And for Landry's efforts to control the behaviors and learning potential of 52,000 little ones far into the future, she is paid $269,535 per year (more than twice the Governor's salary). Landry and her staff have also soaked up at least another $500,000 in royalties from outfits like Sopris West and SRA/McGraw-Hill, who supply the "learning" materials for Landry's outfit. Here's a clip from a nice piece of reporting from the Houston Chronicle on the latest edu-industrial waste site to be exposed:
AUSTIN — An experiment to better prepare low-income youngsters for school has cost taxpayers more than three times the typical pre-K curriculum and raised questions about payments to educators who commercialized the program.So far the results have been, shall we say, pathetic. This is from an independent evaluation submitted to the Texas Education Agency in 2007:
Staff members at the State Center for Early Childhood Development have received about $500,000 in royalties from vendors and book publishers whose products are used in classrooms participating in the Texas Early Education Model, or TEEM.
Critics fear that the $80 million program is little more than an effort to market research and products through a variety of commercial vendors.
"This preschool scheme is not about preparing these little ones to be ready for school," said Jay Spuck, a retired Houston-area school administrator and former teacher. "It is about advancing a political agenda of implanting corporate interests into nursery schools."
But the staffers say they only receive royalties from pre-K products sold outside the TEEM program.
The Texas Early Education Model evolved from a 2003 state law to improve pre-kindergarten coordination among public schools, Head Start programs and child-care centers.
The approach, which champions training teachers and early literacy instruction, was developed and studied as part of a highly competitive federal grant program conducted by the Institute of Education Sciences, National Institute of Child Health and Human Development, and The National Science Foundation, founders say.
"I really expect these kids to show effects of this program long term," said Susan Landry, director of the State Center. "It is probably not an inoculation against everything bad in education, but it gives them a fair shot. They get to start on the same footing. These kids are writing their names, they are writing letters, and they are so proud of it." . . . .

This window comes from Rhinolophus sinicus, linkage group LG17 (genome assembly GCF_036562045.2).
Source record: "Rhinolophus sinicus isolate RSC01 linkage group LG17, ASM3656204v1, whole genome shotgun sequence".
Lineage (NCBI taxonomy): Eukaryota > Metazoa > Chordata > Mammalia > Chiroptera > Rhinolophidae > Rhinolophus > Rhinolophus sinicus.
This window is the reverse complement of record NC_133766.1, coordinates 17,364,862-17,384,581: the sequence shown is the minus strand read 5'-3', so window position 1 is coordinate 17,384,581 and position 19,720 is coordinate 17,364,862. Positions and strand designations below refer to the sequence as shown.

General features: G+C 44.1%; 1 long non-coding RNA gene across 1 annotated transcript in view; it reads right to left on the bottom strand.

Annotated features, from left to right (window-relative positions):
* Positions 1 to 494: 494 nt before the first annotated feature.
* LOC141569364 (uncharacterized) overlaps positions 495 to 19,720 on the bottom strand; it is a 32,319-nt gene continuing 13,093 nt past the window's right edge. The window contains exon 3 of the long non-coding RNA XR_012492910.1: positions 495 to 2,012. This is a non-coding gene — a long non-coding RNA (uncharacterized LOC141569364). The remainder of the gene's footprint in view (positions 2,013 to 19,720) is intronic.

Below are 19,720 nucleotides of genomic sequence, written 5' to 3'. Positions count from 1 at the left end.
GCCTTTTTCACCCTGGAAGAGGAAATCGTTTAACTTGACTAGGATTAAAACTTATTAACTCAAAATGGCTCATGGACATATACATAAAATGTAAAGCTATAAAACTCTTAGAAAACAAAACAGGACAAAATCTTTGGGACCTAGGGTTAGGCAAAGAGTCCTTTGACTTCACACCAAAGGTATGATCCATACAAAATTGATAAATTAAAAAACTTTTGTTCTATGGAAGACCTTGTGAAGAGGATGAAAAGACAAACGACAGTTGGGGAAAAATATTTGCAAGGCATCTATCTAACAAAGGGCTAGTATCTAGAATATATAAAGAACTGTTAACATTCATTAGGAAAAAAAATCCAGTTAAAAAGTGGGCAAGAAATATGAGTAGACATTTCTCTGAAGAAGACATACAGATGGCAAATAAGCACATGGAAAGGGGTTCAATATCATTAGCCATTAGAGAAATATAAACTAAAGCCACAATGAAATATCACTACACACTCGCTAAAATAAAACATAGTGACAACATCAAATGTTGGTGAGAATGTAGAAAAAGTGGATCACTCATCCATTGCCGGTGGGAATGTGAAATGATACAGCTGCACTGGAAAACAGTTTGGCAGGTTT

There was considerable variation both between and within communities with regards to student performance and teacher outcomes. For about half of the communities, students in the treatment groups improved more than students in the control groups, and for the other half of the communities students in the control groups improved more than the students in the treatment groups on the student outcome measures (e.g., mCLASS subtests). TEEM did lead to overall improvement for teachers, although there was considerable variation, with teachers in both control and treatment groups obtaining both positive and negative difference scores on theWhich brings us to the whole issue of testing children as young as 3 years old an ongoing experiment: Unethical, immmoral, and abusive, all at public expense. And even though Roland Good's name is not on it, TEEM uses the same 60-second testing methods and PDA technology that Good manufactured for his DIBELS empire.
teacher outcome measure (i.e., Teacher Behavior Rating Scale.)(p. 2).
Here is a small chunk of a lengthy report by Landry's own staff (An Experimental Study Evaluating a State Funded Pre-Kindergarten Program: Bringing Together Subsidized Childcare, Public School, and Head Start) that details some of the regimented training to prepare teachers for their regimented teaching. And remember: No middle class children allowed:
Child assessment. Assessors were trained during a four-day workshop by a Ph.D. level trainer that included didactic training and practice after which assessors participated in a graded certification process. Standardized certification procedures evaluated general administration procedures including following verbal and behavioral scripts detailed in administration manuals, administering practice items, establishing basal and ceiling items, recording children’s responses, and managing children’s behavior. Following obtainment of full certification, assessors were evaluated again during the initial stages of testing while they worked with children enrolled in the project. Specifically, project coordinators sat next to an examiner and observed administration of each subtest. If any difficulties were noted, then follow-up training/supervision was provided (p. 18).